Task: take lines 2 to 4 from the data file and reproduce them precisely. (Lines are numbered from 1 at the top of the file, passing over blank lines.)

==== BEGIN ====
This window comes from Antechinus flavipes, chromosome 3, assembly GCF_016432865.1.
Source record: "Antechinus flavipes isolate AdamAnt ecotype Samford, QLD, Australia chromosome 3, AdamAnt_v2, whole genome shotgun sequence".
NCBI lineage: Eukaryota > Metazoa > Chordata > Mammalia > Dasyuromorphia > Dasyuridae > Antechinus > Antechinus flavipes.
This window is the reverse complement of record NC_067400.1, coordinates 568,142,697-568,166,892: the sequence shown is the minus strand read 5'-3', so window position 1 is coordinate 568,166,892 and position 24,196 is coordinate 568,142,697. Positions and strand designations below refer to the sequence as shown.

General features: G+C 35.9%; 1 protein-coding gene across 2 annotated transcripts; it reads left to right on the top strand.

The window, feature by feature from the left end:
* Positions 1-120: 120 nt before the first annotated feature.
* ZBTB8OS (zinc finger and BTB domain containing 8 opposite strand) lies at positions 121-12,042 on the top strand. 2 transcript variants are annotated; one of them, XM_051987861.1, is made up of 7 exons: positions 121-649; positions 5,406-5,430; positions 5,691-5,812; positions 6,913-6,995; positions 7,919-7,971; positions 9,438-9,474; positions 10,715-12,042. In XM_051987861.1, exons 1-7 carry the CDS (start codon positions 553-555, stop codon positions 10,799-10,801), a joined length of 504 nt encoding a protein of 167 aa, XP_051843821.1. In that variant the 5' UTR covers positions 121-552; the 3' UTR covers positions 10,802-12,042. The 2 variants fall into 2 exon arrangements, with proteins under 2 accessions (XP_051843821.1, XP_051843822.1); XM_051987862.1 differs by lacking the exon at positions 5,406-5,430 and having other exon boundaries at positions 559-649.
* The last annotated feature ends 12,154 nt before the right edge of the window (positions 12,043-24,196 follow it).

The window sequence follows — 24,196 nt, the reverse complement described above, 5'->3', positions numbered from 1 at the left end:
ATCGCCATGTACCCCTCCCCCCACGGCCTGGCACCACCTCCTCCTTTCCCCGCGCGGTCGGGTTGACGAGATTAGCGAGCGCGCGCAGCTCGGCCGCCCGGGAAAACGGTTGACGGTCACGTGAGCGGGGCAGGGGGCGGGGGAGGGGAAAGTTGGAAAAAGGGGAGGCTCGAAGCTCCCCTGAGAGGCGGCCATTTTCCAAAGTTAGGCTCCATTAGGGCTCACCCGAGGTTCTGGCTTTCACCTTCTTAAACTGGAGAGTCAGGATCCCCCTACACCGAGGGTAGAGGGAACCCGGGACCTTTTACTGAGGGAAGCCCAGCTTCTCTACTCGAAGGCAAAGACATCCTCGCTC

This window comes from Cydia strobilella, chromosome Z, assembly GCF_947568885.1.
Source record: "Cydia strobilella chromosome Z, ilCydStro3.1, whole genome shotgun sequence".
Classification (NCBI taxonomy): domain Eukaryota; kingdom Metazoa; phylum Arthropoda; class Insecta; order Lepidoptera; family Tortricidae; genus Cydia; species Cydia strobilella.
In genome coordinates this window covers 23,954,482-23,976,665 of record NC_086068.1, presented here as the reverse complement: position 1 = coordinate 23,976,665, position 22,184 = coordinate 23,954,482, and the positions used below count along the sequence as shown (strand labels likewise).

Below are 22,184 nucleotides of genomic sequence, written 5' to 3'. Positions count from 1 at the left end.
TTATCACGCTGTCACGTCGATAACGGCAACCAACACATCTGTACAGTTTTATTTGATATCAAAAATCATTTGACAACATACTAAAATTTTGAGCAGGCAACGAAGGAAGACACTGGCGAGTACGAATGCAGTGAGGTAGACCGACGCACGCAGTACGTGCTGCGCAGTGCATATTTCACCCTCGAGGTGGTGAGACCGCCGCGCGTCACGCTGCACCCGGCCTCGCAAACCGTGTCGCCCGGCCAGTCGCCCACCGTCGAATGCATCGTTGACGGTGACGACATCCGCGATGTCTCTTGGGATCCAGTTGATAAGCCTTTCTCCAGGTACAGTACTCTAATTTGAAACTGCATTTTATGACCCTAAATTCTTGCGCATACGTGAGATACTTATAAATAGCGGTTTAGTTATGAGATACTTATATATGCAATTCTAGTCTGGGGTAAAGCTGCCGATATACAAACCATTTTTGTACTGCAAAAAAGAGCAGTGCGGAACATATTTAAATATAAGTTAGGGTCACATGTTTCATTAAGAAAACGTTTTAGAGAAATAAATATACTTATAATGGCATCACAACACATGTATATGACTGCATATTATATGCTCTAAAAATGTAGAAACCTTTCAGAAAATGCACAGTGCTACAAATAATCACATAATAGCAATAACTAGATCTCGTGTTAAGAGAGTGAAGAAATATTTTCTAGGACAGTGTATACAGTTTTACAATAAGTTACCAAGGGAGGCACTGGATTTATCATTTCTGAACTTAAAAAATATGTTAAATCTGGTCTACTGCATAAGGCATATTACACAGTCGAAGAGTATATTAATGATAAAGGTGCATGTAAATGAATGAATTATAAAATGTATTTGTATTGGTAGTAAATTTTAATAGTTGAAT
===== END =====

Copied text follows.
Source record: "Antechinus flavipes isolate AdamAnt ecotype Samford, QLD, Australia chromosome 3, AdamAnt_v2, whole genome shotgun sequence".
NCBI lineage: Eukaryota > Metazoa > Chordata > Mammalia > Dasyuromorphia > Dasyuridae > Antechinus > Antechinus flavipes.
This window is the reverse complement of record NC_067400.1, coordinates 568,142,697-568,166,892: the sequence shown is the minus strand read 5'-3', so window position 1 is coordinate 568,166,892 and position 24,196 is coordinate 568,142,697. Positions and strand designations below refer to the sequence as shown.